SovEcon for the second time in a month cut its forecast for Russia's grains harvest, citing damage from dry weather, and warned of a potential impact on the competitiveness of wheat exports.
The influential analysis group cut to 85m tonnes, from 88.5m tonnes, its forecast for the grains harvest, citing weather which was "still hot and dry in many regions".
While some regions had received rains, they came "too late to improve things", Andrey Sizov, the SovEcon managing director, said.
Hot weather was proving a "particular problem" for the Volgograd area, but also in the black earth region, around Voronezh, in the Urals and Siberia.
Farmers were being forced to harvest grains earlier than usual – as in the drought year of 2010 - to avoid losing out to stressed crops shedding kernels prematurely, although conditions were still far better than two years ago, Mr Sizov told Agrimoney.com.
Indeed, while SovEcon cut its forecast for the Russian wheat harvest by 3.0m tonnes to 50.0m tonnes, the figure remains well above 2010's 41.5m-tonne result.
Nonetheless, with the forecast well below last year's 56.2m-tonne crop, the Moscow-based group warned of the potential impact on Russia's wheat exports, which are closely followed worldwide because of their price competitiveness.
SovEcon, which at 14m tonnes already had one of the most downbeat estimates for Russian wheat exports in 2012-13, is to cut this forecast to reflect reduced harvest hopes, Mr Sizov said.
And, with wheat supplies for export set to prove scarcer than expected, producers will gain the upper hand in an annual battle with merchants over early-season prices.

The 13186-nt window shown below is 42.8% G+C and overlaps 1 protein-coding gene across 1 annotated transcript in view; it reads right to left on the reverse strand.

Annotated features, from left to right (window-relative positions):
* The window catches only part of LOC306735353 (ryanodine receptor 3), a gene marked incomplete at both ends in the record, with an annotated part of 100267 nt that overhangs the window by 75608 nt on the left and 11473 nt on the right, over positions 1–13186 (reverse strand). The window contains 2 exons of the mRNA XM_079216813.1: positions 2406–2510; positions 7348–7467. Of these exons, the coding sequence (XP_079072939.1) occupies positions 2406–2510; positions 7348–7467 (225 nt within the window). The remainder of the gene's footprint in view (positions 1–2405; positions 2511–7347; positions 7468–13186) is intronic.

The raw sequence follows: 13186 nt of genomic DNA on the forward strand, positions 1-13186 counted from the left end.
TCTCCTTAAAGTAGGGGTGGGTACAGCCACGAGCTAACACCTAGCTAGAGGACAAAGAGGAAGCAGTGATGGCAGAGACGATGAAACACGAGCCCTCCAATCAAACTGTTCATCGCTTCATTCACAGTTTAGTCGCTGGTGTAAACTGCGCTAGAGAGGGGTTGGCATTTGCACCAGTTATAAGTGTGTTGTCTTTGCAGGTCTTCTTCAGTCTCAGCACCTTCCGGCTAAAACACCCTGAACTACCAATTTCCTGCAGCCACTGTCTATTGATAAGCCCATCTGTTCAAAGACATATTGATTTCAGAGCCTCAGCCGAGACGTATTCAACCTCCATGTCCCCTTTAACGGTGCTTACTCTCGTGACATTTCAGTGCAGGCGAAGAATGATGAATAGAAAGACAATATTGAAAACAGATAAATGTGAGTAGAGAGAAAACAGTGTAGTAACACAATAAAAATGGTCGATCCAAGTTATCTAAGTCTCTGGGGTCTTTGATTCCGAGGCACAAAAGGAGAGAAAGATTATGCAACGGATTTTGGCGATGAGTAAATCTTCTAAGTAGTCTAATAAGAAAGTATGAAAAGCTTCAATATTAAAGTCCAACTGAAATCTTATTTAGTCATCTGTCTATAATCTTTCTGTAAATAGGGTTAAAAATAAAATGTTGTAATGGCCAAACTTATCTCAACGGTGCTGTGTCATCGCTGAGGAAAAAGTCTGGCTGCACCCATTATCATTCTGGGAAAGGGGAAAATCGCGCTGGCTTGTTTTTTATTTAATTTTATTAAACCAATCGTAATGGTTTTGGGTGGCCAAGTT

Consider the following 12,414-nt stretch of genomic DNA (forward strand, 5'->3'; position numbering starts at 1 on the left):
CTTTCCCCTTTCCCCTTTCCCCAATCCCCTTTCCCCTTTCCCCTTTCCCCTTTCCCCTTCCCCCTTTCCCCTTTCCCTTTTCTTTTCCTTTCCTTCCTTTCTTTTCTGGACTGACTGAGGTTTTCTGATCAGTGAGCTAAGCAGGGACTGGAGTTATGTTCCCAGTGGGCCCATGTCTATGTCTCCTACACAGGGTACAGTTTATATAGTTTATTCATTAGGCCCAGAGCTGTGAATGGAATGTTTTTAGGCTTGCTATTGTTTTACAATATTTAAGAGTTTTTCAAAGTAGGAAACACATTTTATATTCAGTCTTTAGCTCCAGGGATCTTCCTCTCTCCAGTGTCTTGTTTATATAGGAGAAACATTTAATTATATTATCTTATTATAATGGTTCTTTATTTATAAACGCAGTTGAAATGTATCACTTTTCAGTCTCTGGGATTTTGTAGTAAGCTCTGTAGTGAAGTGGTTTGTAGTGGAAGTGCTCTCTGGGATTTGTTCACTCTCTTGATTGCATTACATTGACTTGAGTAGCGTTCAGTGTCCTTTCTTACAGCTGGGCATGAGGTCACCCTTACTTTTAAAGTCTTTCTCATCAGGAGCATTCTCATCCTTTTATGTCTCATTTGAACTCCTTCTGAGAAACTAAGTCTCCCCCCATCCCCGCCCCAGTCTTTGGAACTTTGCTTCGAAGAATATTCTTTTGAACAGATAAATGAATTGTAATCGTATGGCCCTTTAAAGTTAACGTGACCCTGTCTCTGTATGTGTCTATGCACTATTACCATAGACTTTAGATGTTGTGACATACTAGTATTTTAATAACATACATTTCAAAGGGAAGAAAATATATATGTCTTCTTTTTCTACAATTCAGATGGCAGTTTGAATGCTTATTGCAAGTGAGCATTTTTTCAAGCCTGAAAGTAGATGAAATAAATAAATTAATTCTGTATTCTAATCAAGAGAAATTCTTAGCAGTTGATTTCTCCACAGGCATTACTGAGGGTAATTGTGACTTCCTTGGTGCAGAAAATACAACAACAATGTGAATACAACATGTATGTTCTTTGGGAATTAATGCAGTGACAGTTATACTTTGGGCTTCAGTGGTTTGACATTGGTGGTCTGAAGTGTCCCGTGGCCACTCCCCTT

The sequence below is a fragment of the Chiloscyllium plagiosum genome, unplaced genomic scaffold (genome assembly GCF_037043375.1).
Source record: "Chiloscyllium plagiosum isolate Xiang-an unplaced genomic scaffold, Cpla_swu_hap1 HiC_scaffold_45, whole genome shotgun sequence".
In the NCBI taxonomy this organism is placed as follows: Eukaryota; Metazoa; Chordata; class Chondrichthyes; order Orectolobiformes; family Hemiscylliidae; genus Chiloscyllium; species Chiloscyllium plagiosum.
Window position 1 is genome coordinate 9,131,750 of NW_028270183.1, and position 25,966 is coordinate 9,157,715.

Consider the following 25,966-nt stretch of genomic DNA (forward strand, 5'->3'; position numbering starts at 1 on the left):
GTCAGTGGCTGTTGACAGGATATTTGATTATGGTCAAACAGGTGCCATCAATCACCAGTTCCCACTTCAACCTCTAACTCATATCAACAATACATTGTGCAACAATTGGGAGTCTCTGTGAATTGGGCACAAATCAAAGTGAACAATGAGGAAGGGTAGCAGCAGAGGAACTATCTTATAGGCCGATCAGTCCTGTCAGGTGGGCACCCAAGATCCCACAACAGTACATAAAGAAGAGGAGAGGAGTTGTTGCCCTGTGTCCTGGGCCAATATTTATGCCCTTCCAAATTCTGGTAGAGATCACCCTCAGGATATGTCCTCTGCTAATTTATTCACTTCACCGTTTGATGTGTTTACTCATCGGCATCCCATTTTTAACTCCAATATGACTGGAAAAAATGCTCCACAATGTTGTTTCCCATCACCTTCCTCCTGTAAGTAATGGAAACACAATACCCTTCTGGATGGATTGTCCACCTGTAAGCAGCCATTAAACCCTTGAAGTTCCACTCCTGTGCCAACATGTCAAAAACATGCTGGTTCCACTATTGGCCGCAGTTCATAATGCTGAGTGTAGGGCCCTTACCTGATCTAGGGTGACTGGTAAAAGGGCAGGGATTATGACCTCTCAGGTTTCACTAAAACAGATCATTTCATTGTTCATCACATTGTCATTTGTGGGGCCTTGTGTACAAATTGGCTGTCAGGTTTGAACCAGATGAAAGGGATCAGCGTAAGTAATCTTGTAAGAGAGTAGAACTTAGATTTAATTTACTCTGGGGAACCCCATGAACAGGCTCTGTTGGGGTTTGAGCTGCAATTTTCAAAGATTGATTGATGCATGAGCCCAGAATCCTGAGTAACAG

"This year, farmers are likely to win this contest," Mr Sizov said.
Indeed, it "not be easy" for exporters, some of whom have signed up to exports at $250-255 a tonne from July, to fulfil their obligations at a profit.
'Very serious moisture stress'
The comments come amid a continued debate among investors over the impact of Russia's dryness on yield prospects, and on price implications.
Gail Martell at Martell Crop Projections took a downbeat view of yields, saying that "drought that originally began in Ukraine and southern Russia has shifted eastward into the Volga Valley, Urals and Siberia.
Satellite data from the US Department of Agriculture "confirms very serious moisture stress over a broadening area of the Russia grain belt.
"Not only is the lower Volga affected, important for winter wheat, but also spring wheat and barley areas in Volga and Urals."
'Largely priced in'
However, Rabobank analysts, estimating Russia's wheat harvest at 52.0m tonnes, said that investors had already factored in reduced crop expectations.
"While conditions in the Black Sea region continue to deteriorate, we believe they are largely priced in at current levels," the bank said.
"Further supply side shocks will be needed to result in a sustained bullish rally for wheat prices."